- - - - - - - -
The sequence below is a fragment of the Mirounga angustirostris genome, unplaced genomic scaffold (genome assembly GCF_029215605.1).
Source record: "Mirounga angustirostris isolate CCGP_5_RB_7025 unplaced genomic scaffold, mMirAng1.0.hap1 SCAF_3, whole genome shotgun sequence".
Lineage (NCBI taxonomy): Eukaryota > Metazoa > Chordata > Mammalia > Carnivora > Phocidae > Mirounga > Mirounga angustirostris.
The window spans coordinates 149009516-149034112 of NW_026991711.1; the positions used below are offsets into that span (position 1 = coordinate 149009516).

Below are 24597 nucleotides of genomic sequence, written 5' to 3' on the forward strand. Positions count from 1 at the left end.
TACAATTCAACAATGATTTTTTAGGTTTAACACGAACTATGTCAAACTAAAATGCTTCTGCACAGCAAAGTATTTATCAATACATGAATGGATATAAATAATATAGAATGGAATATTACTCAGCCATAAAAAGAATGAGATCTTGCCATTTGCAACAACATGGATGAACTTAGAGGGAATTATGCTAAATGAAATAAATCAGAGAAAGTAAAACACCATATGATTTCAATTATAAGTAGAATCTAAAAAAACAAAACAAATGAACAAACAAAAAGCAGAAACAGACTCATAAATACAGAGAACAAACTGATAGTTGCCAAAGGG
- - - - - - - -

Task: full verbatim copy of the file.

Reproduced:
The sequence below is a fragment of the Mirounga angustirostris genome, unplaced genomic scaffold (genome assembly GCF_029215605.1).
Source record: "Mirounga angustirostris isolate CCGP_5_RB_7025 unplaced genomic scaffold, mMirAng1.0.hap1 SCAF_3, whole genome shotgun sequence".
Lineage (NCBI taxonomy): Eukaryota > Metazoa > Chordata > Mammalia > Carnivora > Phocidae > Mirounga > Mirounga angustirostris.
The window spans coordinates 149009516-149034112 of NW_026991711.1; the positions used below are offsets into that span (position 1 = coordinate 149009516).

Below are 24597 nucleotides of genomic sequence, written 5' to 3' on the forward strand. Positions count from 1 at the left end.
TACAATTCAACAATGATTTTTTAGGTTTAACACGAACTATGTCAAACTAAAATGCTTCTGCACAGCAAAGTATTTATCAATACATGAATGGATATAAATAATATAGAATGGAATATTACTCAGCCATAAAAAGAATGAGATCTTGCCATTTGCAACAACATGGATGAACTTAGAGGGAATTATGCTAAATGAAATAAATCAGAGAAAGTAAAACACCATATGATTTCAATTATAAGTAGAATCTAAAAAAACAAAACAAATGAACAAACAAAAAGCAGAAACAGACTCATAAATACAGAGAACAAACTGATAGTTGCCAAAGGG